Marking 1 year of the COVID-19 lockdown: How the world of work changed
The year 2020 changed the world forever. And the workplace was no exception to that. Since the COVID-19 pandemic became a grave reality we all had to deal with, countries across the globe started to make changes and prepare themselves to fight it out. One step towards this was announcing nation-wide lockdowns and restrictions to curb the spread of the virus to every extent possible.
It was in March last year that most countries announced these lockdowns that lasted for months. A year has passed since then and there were some prominent changes that organizations made to adapt to the changing environment. We bring to you some of the most impactful changes that the people and work space experienced in this one year that are most likely to have an everlasting impact, with some light hearted treat for your eyes we think you might relate to!
Overnight shift to remote working
Working from home was a concept often frowned upon by organizations until the COVID-19 pandemic forced us to reimagine work and workplaces. The moment the pandemic struck, workplaces across the globe went into a tizzy to ensure they were ready for the changing world of work. And the moment the lockdown across countries were announced, the companies who hadn’t adopted remote work in the past, had to shift to the work from home model overnight! Organizations, big or small, did everything they could to make this transition smooth by adopting new digital technologies to changing workplace policies. Organizations like Facebook, Twitter, Google and Square announced their plans of having their employees work from anywhere even in the future.
During this period, one big lesson that we learnt was the fact that we can accomplish most tasks remotely without a significant drop in productivity or quality.
Most employees appreciate flexibility, especially those with long commute times. And what followed was an increased acceptance of remote and hybrid working even after the lockdowns were lifted.
Making the most with essentials amid a travel hiatus
The COVID-19 pandemic transformed our reality. It was a quintessential situation of ‘to be or not to be’ for every living person on the planet. Interestingly, it also gave them time to reflect on every kind of lifestyle routines that they developed all these years.
'Strategizing the way we eat and live' became the mantra; people started using reduced-fat dairy products, frozen foods, items with shorter shelf life, drinking a lot of water, avoiding alcohol consumption, and utilizing one's own pantry.
According to the study by the U.S National Health Library of Medicine, an improvement in healthy meal consumption pattern was noticed as people started controlling their portion size, practiced safe food handling and most importantly, limiting their salt and sugar intake. Consuming fibres and whole grain food like oats, brown pasta, quinoa, wheat breads and more plus regular exercises have contributed to a healthy lifestyle among people.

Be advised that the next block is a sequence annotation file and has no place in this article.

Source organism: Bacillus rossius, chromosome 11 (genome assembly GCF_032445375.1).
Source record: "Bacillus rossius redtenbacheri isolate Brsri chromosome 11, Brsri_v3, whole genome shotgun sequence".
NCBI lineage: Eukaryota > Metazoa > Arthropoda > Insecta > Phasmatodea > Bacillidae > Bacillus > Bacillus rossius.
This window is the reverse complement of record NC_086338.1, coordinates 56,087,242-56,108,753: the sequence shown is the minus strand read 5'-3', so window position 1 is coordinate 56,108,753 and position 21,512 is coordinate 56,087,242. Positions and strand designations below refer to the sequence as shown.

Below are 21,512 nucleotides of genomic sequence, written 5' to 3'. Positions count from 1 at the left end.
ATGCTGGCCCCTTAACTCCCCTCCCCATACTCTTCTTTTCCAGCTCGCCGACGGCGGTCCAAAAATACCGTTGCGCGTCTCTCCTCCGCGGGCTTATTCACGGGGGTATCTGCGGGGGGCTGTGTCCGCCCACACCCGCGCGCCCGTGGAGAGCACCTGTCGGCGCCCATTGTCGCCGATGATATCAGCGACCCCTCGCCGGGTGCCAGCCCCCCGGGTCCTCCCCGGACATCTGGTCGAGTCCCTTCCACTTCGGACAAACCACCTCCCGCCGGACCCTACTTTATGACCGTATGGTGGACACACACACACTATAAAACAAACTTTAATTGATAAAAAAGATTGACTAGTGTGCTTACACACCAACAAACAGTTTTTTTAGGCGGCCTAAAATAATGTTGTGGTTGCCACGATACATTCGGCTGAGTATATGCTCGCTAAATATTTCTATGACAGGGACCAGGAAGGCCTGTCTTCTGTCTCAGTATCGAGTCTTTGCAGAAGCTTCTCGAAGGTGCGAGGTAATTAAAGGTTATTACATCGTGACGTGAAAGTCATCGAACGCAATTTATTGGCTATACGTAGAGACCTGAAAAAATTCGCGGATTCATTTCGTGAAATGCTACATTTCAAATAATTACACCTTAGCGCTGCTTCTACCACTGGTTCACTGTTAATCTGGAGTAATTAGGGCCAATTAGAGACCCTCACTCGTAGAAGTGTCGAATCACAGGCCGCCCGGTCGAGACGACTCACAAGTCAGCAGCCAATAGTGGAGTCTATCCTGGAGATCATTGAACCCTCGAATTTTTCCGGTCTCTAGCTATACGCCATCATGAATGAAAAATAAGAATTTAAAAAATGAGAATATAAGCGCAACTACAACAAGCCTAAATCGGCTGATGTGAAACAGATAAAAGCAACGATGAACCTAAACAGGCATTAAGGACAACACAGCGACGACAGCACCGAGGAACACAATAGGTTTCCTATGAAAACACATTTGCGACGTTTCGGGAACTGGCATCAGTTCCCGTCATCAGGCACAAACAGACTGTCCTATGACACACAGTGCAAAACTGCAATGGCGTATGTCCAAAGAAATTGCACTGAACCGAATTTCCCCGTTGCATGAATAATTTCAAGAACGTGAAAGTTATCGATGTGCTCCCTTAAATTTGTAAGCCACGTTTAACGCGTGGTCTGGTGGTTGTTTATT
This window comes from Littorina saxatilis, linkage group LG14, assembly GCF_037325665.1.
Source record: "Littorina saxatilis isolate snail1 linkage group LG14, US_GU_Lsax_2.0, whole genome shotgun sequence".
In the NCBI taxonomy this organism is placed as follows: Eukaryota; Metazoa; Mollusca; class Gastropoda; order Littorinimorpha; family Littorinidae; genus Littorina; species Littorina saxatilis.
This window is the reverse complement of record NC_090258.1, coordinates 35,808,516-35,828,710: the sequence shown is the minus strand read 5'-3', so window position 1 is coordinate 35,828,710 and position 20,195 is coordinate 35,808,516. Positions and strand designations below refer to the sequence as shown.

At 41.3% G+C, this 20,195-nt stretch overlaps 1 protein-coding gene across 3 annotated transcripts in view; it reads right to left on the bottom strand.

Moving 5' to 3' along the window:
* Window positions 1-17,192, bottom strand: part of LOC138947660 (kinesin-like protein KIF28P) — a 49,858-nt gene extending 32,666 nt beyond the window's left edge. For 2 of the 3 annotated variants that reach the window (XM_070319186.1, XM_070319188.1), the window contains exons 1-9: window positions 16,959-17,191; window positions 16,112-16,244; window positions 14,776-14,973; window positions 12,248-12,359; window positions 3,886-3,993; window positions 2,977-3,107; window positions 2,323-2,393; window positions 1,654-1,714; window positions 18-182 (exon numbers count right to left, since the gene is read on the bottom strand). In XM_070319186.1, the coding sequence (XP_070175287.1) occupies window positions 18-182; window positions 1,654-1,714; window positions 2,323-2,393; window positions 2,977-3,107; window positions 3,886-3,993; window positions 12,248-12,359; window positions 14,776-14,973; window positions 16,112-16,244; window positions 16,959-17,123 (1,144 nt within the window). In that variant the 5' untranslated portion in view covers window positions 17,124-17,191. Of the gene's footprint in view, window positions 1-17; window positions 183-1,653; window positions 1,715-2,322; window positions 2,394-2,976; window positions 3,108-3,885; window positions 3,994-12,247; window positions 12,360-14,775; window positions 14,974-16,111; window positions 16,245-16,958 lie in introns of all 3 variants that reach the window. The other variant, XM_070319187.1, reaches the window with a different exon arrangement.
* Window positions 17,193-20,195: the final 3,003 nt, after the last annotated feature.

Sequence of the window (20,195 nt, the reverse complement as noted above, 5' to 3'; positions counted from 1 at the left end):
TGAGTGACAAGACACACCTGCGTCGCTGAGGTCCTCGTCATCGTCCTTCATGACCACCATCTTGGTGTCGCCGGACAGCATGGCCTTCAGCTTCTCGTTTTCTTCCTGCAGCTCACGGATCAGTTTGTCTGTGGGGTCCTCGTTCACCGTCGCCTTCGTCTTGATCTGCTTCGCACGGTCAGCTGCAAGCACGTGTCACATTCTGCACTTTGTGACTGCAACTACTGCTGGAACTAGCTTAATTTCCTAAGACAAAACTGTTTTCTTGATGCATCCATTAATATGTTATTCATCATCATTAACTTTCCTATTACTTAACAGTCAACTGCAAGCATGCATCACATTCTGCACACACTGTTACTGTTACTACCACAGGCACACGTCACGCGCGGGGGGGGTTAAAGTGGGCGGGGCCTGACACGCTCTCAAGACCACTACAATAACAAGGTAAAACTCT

Additionally, travel during lockdown was a bust! People started engaging through the virtual medium with one another and those who got stuck in foreign land, away from family, were given lodges to reluctantly wait it out. As few nations started to open their doors for tourism moolah, new travel habits were adopted as social-distancing became the norm of the world. People wore masks and hand gloves, took along hand sanitizers and covered themselves with PPEs all around. Airports became the hub of quarantine security and every traveller became a precautionary 'lab rat'.
BCP came into focus (and it continues)
Business continuity plans used to be seen as a nice-to-have, a safety net that would probably never be used (and so could be pushed far down the priority list). But when COVID-19 struck, organizations that had a business continuity plan in place were able to react and adjust to the situation much more quickly. Now, awareness of BCPs is high, and people take it very seriously.
Organizations today are not just creating BCPs to be stored on the shelf like a first aid kit. They are making continuity a part of their operations: constantly fine-tuning and trialling their plans, even doing field tests and dry runs.
They are experimenting with ways to make the BCPs extend to all aspects of work from the physical to the digital to the cultural--creating resilience in how the business is run, in the way they work, in the communication and collaboration, even in the relationships between people.
And according to the experts, it’s never too late to set up a BCP, even if the crisis has already come or the organization has never had a continuity plan before. There’s no need to wait for a lull period: the lessons learned can be noted and incorporated into the BCP on the spot.
Accelerated digital transformation